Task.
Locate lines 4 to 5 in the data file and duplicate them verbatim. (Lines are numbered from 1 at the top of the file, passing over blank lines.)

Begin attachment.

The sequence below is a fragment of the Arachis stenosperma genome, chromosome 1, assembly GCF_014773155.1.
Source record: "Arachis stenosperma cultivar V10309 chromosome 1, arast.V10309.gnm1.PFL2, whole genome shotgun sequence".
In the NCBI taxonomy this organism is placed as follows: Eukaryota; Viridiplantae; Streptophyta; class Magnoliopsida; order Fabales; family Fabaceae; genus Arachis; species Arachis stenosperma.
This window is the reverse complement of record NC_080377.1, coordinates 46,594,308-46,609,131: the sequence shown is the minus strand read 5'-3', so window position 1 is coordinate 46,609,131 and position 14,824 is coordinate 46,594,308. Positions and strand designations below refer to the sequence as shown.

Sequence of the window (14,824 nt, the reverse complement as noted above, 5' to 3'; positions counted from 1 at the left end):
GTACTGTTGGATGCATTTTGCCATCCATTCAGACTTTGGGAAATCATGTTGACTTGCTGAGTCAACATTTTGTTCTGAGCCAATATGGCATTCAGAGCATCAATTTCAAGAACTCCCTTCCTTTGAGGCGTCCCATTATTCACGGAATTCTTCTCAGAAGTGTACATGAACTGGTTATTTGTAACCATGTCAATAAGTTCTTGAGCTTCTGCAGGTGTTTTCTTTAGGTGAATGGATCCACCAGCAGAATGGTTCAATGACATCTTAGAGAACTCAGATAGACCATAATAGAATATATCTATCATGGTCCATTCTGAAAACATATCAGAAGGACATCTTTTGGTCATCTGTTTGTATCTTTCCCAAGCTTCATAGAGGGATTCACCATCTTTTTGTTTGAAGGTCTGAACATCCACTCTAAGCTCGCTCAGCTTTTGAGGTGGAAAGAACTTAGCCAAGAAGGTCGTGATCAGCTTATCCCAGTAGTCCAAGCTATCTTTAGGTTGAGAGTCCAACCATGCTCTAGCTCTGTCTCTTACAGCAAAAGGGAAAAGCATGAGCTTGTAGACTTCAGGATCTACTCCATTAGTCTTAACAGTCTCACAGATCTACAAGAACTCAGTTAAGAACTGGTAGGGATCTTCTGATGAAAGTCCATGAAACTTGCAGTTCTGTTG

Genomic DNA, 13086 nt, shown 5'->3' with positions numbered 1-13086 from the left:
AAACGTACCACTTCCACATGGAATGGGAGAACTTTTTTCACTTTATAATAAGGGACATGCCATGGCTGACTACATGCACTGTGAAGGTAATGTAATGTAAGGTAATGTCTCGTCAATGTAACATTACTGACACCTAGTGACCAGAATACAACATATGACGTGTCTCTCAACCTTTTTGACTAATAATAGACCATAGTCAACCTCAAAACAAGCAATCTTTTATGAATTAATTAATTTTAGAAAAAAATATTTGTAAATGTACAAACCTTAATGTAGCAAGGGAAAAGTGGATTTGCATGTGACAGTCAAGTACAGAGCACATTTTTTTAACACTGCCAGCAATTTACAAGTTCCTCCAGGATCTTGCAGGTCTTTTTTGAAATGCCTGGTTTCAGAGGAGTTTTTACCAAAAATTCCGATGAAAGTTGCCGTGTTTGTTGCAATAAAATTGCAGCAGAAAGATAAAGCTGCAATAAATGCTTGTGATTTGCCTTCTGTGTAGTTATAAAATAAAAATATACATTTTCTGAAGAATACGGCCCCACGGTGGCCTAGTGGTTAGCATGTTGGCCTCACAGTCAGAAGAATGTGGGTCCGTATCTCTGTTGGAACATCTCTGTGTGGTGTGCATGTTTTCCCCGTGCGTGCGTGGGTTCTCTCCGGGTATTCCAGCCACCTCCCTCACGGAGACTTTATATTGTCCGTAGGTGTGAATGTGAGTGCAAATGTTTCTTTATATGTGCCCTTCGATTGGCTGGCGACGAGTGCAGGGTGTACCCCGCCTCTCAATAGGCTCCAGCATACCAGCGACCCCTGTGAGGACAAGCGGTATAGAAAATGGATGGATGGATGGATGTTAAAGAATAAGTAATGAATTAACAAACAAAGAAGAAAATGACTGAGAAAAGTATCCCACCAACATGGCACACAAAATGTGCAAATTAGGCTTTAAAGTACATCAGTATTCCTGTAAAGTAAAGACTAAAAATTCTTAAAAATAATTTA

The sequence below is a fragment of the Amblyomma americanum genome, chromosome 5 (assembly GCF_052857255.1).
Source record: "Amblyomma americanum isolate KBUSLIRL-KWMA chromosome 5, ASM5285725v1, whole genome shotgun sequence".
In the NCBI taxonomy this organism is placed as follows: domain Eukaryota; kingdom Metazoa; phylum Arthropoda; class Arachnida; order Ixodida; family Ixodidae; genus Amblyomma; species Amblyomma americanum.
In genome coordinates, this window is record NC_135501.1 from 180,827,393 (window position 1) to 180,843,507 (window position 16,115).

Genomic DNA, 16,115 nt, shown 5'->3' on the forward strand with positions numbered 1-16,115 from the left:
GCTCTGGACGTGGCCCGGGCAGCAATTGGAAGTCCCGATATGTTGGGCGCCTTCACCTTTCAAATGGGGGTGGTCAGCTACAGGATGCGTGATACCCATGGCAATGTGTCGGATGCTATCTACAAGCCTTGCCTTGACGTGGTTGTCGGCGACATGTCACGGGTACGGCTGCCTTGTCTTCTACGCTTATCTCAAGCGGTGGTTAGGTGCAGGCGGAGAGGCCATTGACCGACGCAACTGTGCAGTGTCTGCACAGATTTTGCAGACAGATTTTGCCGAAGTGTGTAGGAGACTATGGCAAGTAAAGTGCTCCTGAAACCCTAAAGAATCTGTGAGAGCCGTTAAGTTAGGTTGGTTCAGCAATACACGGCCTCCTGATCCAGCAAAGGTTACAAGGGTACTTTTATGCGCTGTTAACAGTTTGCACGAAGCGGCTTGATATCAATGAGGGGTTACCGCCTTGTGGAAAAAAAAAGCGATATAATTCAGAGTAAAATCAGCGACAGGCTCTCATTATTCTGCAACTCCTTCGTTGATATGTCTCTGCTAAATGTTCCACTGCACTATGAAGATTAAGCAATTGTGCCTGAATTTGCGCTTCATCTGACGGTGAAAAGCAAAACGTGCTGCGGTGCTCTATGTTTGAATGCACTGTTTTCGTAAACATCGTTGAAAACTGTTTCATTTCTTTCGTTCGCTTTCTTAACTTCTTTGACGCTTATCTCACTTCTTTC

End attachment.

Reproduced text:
This window is the reverse complement of record NC_080377.1, coordinates 46,594,308-46,609,131: the sequence shown is the minus strand read 5'-3', so window position 1 is coordinate 46,609,131 and position 14,824 is coordinate 46,594,308. Positions and strand designations below refer to the sequence as shown.

Sequence of the window (14,824 nt, the reverse complement as noted above, 5' to 3'; positions counted from 1 at the left end):